On the top of the head is a dark marking which is often in the shape of a crown, giving rise to the generic name Coronella (which means coronet). A relatively thick dark stripe extends from each nostril, through the eye, and along the side of the head to a little beyond the neck. The upper labials are whitish, greyish-white or light brown, sometimes with darker spots. The tongue is reddish brown or dark red.[3]

The smooth snake feeds on smaller animals, especially other reptiles. It subdues larger prey by constriction, although unlike true constrictors it does not kill by this method.[5] Smooth snakes are ovoviviparous. The juveniles hatch out of eggs internally and are born live.[6]

In Britain it is restricted to heathland habitats.
Geographic range

Coronella austriaca is found from the south of England through France and the Low Countries to northern Spain and Portugal, Germany, Norway and Sweden (as far north as latitude 63°), Latvia, Lithuania, Estonia, Switzerland, Austria, Italy and Sicily (but not in Corsica or Sardinia), the western Balkans and Greece, and European Russia as far north as latitude 57°. In Asia, it is found from Turkey to Azerbaijan, Georgia, Armenia and northern Iran.[4] It is oddly absent in Denmark despite the species being found just south of the German border as well as southern Sweden. The species is only known from Denmark from 6 specimens, all found between 1870 and 1914.[7]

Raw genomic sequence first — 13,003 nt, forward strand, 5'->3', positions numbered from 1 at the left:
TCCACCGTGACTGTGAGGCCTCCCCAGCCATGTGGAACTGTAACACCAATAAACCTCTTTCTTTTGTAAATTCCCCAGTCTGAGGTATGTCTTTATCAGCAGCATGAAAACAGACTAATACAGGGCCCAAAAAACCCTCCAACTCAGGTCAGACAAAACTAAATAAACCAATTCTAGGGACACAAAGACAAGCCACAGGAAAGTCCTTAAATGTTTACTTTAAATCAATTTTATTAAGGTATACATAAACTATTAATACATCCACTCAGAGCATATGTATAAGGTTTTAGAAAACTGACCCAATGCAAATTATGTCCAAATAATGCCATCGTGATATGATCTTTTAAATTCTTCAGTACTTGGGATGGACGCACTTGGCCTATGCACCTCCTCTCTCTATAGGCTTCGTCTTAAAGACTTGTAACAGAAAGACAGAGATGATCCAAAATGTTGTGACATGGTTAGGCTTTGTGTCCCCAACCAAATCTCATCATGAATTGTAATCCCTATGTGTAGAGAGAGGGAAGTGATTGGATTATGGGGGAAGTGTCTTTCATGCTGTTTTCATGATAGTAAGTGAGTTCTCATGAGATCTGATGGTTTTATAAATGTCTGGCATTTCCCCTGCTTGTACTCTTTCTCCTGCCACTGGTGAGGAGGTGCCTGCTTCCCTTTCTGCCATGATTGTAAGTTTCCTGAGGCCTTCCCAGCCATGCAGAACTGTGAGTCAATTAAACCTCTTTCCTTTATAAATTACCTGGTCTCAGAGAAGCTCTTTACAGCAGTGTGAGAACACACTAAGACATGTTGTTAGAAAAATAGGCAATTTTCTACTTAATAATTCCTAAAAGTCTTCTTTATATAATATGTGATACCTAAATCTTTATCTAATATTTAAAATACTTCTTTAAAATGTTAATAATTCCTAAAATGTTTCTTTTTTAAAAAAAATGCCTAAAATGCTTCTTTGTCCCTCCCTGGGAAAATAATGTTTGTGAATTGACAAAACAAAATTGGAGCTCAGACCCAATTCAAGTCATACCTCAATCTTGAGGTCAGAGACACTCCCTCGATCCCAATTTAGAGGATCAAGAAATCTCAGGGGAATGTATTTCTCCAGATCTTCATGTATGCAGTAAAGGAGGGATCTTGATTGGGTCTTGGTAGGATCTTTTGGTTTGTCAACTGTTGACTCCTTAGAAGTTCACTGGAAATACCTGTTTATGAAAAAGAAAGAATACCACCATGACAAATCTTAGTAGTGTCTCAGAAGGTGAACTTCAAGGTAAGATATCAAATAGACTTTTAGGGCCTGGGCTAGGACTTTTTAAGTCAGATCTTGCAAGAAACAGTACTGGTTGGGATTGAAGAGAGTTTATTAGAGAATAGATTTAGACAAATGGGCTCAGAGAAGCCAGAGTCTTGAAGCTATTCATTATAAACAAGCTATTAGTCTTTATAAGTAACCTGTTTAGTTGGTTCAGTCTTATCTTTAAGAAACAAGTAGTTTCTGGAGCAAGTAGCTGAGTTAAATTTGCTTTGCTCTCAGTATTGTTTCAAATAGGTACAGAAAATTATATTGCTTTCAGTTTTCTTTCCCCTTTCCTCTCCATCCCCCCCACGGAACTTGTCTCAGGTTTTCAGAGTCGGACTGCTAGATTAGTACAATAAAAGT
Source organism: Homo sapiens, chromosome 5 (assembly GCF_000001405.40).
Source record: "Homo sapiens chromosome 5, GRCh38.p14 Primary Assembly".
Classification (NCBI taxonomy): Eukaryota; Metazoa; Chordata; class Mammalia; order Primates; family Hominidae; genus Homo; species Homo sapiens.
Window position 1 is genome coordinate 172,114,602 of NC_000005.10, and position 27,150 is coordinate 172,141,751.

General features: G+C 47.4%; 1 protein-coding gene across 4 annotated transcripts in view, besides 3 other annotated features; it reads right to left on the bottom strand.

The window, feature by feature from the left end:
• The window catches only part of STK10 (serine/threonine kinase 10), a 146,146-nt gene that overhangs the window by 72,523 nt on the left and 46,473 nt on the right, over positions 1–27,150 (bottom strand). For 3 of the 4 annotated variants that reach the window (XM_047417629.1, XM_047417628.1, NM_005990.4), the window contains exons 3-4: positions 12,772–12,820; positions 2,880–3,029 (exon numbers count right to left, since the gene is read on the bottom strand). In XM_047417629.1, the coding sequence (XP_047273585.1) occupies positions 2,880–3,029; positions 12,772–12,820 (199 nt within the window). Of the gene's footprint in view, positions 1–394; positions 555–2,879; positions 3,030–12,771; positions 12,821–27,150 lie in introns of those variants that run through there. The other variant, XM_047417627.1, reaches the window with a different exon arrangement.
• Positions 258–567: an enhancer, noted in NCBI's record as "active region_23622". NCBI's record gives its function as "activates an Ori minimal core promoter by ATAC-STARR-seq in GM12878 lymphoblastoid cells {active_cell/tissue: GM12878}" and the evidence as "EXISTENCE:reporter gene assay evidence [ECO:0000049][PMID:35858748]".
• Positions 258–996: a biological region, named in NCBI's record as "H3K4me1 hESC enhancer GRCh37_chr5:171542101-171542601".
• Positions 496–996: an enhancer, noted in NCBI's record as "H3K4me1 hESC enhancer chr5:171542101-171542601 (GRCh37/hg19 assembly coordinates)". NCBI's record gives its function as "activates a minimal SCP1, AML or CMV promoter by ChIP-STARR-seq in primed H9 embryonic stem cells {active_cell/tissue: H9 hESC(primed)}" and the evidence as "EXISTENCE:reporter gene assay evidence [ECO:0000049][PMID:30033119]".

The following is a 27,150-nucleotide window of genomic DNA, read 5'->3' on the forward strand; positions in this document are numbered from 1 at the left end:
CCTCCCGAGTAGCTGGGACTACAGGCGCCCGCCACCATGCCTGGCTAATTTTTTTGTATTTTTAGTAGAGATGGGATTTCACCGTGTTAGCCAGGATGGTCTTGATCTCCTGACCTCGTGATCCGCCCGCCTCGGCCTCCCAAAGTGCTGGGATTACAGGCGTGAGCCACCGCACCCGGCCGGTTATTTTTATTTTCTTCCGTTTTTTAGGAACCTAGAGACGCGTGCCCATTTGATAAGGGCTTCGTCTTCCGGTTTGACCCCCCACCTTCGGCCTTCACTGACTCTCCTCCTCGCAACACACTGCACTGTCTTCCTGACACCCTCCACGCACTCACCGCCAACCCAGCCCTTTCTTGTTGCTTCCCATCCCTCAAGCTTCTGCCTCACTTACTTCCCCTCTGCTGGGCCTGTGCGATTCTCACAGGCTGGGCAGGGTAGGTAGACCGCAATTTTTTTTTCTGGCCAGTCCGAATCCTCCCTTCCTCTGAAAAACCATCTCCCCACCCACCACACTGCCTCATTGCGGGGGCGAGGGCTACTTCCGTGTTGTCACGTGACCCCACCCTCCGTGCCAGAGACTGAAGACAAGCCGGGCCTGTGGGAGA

In Finland, the species is found only in Åland, and it is not common there.

Subspecies[2] Authority[2] Geographic range
C. a. austriaca Laurenti, 1768
C. a. acutirostris Malkmus, 1995 Portugal

See also

List of reptiles of Italy


Crnobrnja-Isailović J et al. (2017). "Coronella austriaca ". The IUCN Red list of Threatened Species 2017.
Species Coronella austriaca at The Reptile Database .